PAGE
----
I live in Montana, which has some disadvantages, and some very clear advantages. One of which is that the stargazing at my home is probably easily better than 99% of the citizens of the Republic enjoy. The nightly course of the stars has come to be a regular part of my days, and a regular part of my time keeping. I don't consider this to be a hobby, as much as a clear and obvious thing that I can't help but notice.
Recently, I went on vacation to the cities of Portland and Seattle. While not either extremely large or smoggy cities, they were still large enough that for two weeks I didn't have clear viewing of the sky. When I came back, the weather in Montana was unseasonably cloudy, due to some fairly long chain of events starting with the Humboldt Current and the jet stream. A lot can happen in the sky in three weeks. I couldn't see Venus, and thought that it had disappeared, although it was fairly high in the evening sky when I left. I went to Sky and Telescope on the internet, and after viewing their site, I learned that Venus was still out and bright, and Mars and Saturn were as well. Mars and Saturn were quite a surprise, because they had faded from my view even before I had left on my trip. But apparently Mars, Venus and Saturn were all in syzygy- not at all a frequent happening.
I have a fairly frequent dream, where for some reason, I have been placed back in some grade, because some Xeno's Paradox of academics has determined that I have not actually finished 7th grade. (That this dream is caused by my rather checkered academic history is another issue entirely.) In some ways, I think I have in the back of my mind the idea that the past is always present, just in ever and ever vaguer shapes and images. And so this news that Mars and Saturn, who had been my constant companions through the long winter, were actually still in the sky, sparked something in me.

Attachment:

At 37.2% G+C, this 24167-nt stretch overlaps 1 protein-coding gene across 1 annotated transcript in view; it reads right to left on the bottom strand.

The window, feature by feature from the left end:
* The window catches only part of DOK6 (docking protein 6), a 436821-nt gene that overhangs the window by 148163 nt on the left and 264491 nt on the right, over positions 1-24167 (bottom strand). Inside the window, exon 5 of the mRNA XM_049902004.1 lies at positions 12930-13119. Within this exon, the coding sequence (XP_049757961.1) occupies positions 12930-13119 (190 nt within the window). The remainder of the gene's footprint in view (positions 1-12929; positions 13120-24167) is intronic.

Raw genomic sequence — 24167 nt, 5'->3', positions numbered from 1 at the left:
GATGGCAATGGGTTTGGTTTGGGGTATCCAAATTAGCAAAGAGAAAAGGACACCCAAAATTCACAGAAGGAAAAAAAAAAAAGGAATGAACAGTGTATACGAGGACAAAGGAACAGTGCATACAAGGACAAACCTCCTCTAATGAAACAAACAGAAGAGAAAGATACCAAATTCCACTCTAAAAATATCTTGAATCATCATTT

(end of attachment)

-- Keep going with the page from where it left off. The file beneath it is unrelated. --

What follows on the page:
Today was a clear night. I went outside, and stared at Venus, which was very easy to see. Mars and Saturn were on either side of it, although in the twilight, they were invisible, even at the first magnitude. I stared hard at the spaces they were supposed to be, for some minutes, until I finally went inside and got my telescope, which is weak and has no tripod. I moved it across, fixing Venus and then trying to sweep it towards the supposed locations of both Mars and Saturn. The tremor in my hands and the fact that the telescope reversed everything made searching for the small points of light that were Mars and Saturn difficult. Once, I flashed over a point of light that was dimmer than Venus. I kept searching. Finally, after much hardship, I picked them both up easily. Saturn only once, but Mars, being higher, I managed to track for a bit longer. I put down the telescope, and for a while I thought I could actually see a little flicker of light in Mars' position, but perhaps my eyes were playing tricks on me after so much squinting. But through the telescope I could see it easily. Finally, as it set, I tracked it, moving (in the telescope, at least) quickly towards the concealing ridge of the Bitterroot Mountains. I worked my willpower to keep my hand steady on it as it set, knowing this is perhaps goodbye to the last ghost of winter. I managed to hold it steady until its disc moved against trees, high on the mountains.
And now it is gone.
Mars and Saturn will be back, in two or three months, and in only a little time after that, they will be hanging high in the night sky. So to pay to much attention to their temporary disappearance is perhaps foolish. But, of course, the cycle of them being high in the sky that was the winter and spring of this year will never, ever come again.